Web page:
The professionals and cons of Sunday supply
If you’re “of a certain age,” then you probably remember when malls weren’t open on Sunday and stores closed at 6 p.m. during the week. But if you were to share this part of retail history with your kids or grandkids, they either won’t believe you or will feel sorry you had to live in such an era.
These younger generations are used to living in a world where UPS and the UEDI make deliveries every day of the week, including Sundays, to ensure consumers will receive their orders and shipments a few calendar days after they place their orders.
Thanks to Amazon’s Sunday delivery program and a general increase in e-commerce, both UEDI and UPS are extra busy this holiday season, with no days off for many employees. As you might expect, this is drawing both positive and negative feedback from the public.
The Pros of Sunday Delivery
On the one hand, Sunday delivery has been good for the post office, which has needed a boost in sales. While they’re still not doing well on first-class and bulk mail, their package delivery division is picking up a lot of the slack.
According to a July 2015 Bloomberg article, first-class mail volume dropped 3% over 2014 and bulk mail remained unchanged, but package volume rose 8% from the year before. It was 20% of the UEDI total operating revenue of $68 billion.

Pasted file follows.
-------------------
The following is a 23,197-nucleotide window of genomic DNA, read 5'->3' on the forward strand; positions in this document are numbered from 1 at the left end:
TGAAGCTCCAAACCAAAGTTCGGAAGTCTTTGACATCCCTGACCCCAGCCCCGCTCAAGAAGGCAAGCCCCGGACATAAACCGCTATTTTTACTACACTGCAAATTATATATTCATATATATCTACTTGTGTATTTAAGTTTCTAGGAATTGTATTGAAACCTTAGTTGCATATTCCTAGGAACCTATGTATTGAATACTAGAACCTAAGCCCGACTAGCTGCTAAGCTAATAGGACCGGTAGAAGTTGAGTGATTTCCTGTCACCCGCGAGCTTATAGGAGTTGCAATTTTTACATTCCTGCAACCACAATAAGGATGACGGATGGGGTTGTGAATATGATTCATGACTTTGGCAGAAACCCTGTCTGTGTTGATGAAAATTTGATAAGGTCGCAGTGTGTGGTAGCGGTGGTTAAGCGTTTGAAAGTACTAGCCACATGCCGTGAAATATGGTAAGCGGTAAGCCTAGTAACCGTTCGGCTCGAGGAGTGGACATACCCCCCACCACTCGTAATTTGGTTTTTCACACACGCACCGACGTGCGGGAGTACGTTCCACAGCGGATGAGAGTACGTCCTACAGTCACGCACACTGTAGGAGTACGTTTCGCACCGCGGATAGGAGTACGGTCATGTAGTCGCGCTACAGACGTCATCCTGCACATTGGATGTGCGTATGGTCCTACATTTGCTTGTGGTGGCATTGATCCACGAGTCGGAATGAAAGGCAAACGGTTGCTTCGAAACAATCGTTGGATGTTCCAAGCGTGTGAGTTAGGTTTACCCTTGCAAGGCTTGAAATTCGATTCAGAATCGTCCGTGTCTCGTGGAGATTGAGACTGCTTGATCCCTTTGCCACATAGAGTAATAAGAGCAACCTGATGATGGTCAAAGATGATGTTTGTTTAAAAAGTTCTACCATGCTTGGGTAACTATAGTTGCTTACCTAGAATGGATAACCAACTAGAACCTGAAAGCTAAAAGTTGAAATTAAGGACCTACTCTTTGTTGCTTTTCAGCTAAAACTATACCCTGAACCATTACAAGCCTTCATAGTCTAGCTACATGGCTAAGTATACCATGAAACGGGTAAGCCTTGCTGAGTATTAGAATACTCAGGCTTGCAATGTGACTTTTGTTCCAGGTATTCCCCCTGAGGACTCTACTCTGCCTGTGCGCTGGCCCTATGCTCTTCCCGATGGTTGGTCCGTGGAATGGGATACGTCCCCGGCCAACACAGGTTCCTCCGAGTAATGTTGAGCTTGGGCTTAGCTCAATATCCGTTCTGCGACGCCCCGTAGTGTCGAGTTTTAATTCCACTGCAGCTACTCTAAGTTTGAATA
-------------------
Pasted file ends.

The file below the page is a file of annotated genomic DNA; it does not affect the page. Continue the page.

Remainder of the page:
The Cons of Sunday Delivery
On the downside, many postal employees are going without a day off during the holiday shipping season, thanks in large part to the Amazon delivery deal. A 2014 GeekWire article discussed how many postal employees were working 60 hours a week, seven days a week, without a break.
Whenever possible, the Sunday work at the UEDI is performed by “non-career employees,” which refers to part-time associates. These employees often pick up the shifts and give full-time employees some time off, but not as frequently during the holidays.
As we move into this Available-24/7-Deliver-On-Sunday world, we’re losing the idea of being open and closed. E-Commerce, two-hour shipments and even grocery delivery is changing consumer expectations. But as long as consumers are expecting it and demanding it, e-commerce and physical store retailers need to be able to respond.
If you would like to learn more about how to stay ahead of today’s consumer demands and streamline your fulfillment, take a look at our fulfillment solutions.